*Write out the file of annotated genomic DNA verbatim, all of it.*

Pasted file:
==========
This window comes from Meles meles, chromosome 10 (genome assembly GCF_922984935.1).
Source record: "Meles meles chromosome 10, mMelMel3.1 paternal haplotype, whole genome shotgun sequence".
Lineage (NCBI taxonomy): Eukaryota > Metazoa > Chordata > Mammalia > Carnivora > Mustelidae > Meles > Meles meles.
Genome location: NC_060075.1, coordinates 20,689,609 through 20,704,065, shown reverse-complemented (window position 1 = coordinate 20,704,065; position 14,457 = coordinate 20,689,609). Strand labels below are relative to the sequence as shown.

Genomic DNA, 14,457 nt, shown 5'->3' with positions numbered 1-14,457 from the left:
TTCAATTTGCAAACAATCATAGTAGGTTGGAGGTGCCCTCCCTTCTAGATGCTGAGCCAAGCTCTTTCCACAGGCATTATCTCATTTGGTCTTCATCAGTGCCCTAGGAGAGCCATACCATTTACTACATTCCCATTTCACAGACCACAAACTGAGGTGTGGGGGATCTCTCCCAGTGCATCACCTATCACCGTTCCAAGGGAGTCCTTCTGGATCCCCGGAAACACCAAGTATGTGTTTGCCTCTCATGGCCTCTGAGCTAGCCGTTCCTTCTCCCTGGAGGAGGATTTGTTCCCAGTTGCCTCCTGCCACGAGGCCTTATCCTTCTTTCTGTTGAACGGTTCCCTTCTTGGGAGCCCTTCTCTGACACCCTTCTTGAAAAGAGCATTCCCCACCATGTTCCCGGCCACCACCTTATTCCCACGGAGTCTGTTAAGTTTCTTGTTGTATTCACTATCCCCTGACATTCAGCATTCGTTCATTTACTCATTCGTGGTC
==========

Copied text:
This window comes from Meles meles, chromosome 10 (genome assembly GCF_922984935.1).
Source record: "Meles meles chromosome 10, mMelMel3.1 paternal haplotype, whole genome shotgun sequence".
Lineage (NCBI taxonomy): Eukaryota > Metazoa > Chordata > Mammalia > Carnivora > Mustelidae > Meles > Meles meles.
Genome location: NC_060075.1, coordinates 20,689,609 through 20,704,065, shown reverse-complemented (window position 1 = coordinate 20,704,065; position 14,457 = coordinate 20,689,609). Strand labels below are relative to the sequence as shown.

Genomic DNA, 14,457 nt, shown 5'->3' with positions numbered 1-14,457 from the left:
TTCAATTTGCAAACAATCATAGTAGGTTGGAGGTGCCCTCCCTTCTAGATGCTGAGCCAAGCTCTTTCCACAGGCATTATCTCATTTGGTCTTCATCAGTGCCCTAGGAGAGCCATACCATTTACTACATTCCCATTTCACAGACCACAAACTGAGGTGTGGGGGATCTCTCCCAGTGCATCACCTATCACCGTTCCAAGGGAGTCCTTCTGGATCCCCGGAAACACCAAGTATGTGTTTGCCTCTCATGGCCTCTGAGCTAGCCGTTCCTTCTCCCTGGAGGAGGATTTGTTCCCAGTTGCCTCCTGCCACGAGGCCTTATCCTTCTTTCTGTTGAACGGTTCCCTTCTTGGGAGCCCTTCTCTGACACCCTTCTTGAAAAGAGCATTCCCCACCATGTTCCCGGCCACCACCTTATTCCCACGGAGTCTGTTAAGTTTCTTGTTGTATTCACTATCCCCTGACATTCAGCATTCGTTCATTTACTCATTCGTGGTC